Definition of angle of reflection

The angle from which a ball rebounds from a rail, as measured from the perpendicular to the rail.

24 Random Essential Billiards Terms

An imaginary line running horizontally across a billiards table from the second diamond (from the foot end of the table) on one long rail to the corresponding second diamond on the other long rail. The foot string intersects the long string at the foot spot. It is rarely drawn on the table.
A ball hanging over the edge of a pocket.
Also shot to nothing. A British term for a shot in which a player attempts a difficult pot but with safety in mind, so that in the event of missing the pot it is likely that the opponent will not make a meaningful contribution, and will probably have to reply with a safety. The meaning refers to lack of risk, i.e. at no cost to the player ("for nothing" or coming "to nothing"). Compare two-way shot.
These are fouls made in one turn and then on the next by the same player each time. Some games have a rule that a player will lose the rack or match with three succesive fouls.
Derived from "sitting duck", usually referring to an object ball sitting close to a pocket or so positioned that is virtually impossible to miss. Same as hanger (US, colloquial), sitter (UK).
Same as angle of reflection.
This is what is brought to the table if you are playing at your best potential.
Sometimes interchangeable with scratch, though the latter is often used only to refer to the foul of pocketing the cue ball. A violation of a particular game's rules for which a set penalty is imposed.
This is the ball that sits in the front, or apex, position in the rack.
This is how the player is who is does not break before they get a chance to get out of the break. This time period is when the breaking player with a position advantage on the table.
In snooker, a phrase used to describe a situation where the player has an easy pot and in general the balls are in a position to go on to make a sizeable break.
This is a slang term created by Freddy Bentivegna to refer to a cluster of balls on your side of the table that do not lend to easy pocketing in a game of one pocket.
Exact opposite of fast, all senses.
Shooting at an object ball that is already in motion at the moment of shooting and cue ball impact; illegal in most games and usually only seen in exhibition/trick shots.
A player's turn at the table, also known as an inning.
This is the running score of a player during his inning of play. The sum of the continuously scored points, or where the player stands in the run on the table.
This is a particular ball which lends itself to be used as a "blocker" or a "protector."
To use a particular ball as security by playing a safety or leaving it where it will act as one.
Any mechanical aid that serves to extend the length of the player's cue, normally added to the end of the butt either by clipping around the end or screwing into the base. Though extensions are used for pool, it is more common in snooker because of the significantly larger table size.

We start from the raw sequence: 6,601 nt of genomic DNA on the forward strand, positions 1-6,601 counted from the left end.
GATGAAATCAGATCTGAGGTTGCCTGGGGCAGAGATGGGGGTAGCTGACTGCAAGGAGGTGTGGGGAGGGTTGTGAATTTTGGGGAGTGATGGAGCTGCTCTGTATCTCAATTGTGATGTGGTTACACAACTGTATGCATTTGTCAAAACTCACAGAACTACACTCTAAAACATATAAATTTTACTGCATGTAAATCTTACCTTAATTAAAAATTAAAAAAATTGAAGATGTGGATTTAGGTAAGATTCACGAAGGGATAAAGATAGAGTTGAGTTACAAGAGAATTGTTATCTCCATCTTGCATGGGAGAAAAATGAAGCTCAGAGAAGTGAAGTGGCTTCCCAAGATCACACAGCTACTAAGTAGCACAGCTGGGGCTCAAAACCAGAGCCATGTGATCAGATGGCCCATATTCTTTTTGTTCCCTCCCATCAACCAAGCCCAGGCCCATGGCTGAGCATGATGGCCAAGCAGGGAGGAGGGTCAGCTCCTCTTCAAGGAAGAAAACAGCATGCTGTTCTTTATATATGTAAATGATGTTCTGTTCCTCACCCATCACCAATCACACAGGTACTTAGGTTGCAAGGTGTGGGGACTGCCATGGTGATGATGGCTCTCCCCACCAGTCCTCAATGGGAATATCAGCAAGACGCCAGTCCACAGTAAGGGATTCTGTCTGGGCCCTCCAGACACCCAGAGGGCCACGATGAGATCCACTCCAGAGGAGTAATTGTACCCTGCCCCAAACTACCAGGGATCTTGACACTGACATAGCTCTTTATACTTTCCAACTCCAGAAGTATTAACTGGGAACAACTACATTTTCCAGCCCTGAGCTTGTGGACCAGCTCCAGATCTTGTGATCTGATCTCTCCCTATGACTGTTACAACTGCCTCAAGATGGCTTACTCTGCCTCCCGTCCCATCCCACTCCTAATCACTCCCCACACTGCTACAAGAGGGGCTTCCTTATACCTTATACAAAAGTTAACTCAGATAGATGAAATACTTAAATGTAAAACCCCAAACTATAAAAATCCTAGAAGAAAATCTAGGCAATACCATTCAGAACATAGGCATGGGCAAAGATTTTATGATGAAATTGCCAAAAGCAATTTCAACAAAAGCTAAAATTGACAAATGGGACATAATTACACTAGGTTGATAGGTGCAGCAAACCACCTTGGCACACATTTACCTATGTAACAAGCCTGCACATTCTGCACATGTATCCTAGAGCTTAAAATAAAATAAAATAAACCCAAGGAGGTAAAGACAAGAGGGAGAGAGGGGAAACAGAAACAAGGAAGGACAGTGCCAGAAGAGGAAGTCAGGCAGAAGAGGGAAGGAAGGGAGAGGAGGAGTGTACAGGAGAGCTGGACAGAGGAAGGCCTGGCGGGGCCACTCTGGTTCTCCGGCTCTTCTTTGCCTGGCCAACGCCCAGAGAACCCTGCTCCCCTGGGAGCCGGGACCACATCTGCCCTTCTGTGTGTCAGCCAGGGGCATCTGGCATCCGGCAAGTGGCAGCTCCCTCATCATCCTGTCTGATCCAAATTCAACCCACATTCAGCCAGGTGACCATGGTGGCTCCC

In a tournament where players get limited time to make their shots (common in televised matches), an extension is extra time granted before making a shot; players have a limited number of extensions in each frame.
Netted or cupped pockets that do not return the balls to the foot end of the table by means of a gutter system or sloped surface beneath (they must instead be retrieved manually).
This is the white ball in carom games which is separated from the clear ball by a marking (usually a dot or spot).
The forward rotation of the cue ball that results from a follow shot. Also known as top spin or top, follow is applied to the cue ball by hitting it above its equator, causing it to spin more rapidly in the direction of travel than it would simply by rolling on the cloth from a center-ball hit. Follow speeds the cue ball up, and widens both the carom angle after contact with an object ball, and angle of reflection off a cushion.
In snooker, a shot where a player fouls by missing the ball on altogether. The miss rule allows for his opponent to have the player play exactly the same shot again, or at least as accurately as the referee is able to reproduce the ball positions. A miss usually occurs when a player makes an unsuccessful attempt at escaping from a snooker. It is a controversial rule aimed at formally discouraging deliberate fouls. In professional snooker, a referee will almost always call a miss on any foul where the player misses the ball on altogether, regardless of how close the player comes to hitting it, however no miss can be called when either of the players requires snookers to win the frame. If a player is called for a miss three times in a single visit while not snookered, he forfeits the frame; to avoid this, players almost always play an easy hit on their third attempt, even if it is likely to leave a chance for the opponent.
When you have completed a shot by pocketing a ball into a pocket.
This a shot that hits the object ball at the nine ball to see if you can get lucky by sinking the nine ball in any pocket. (also see Rolling the Cheese and Cheese the Nine).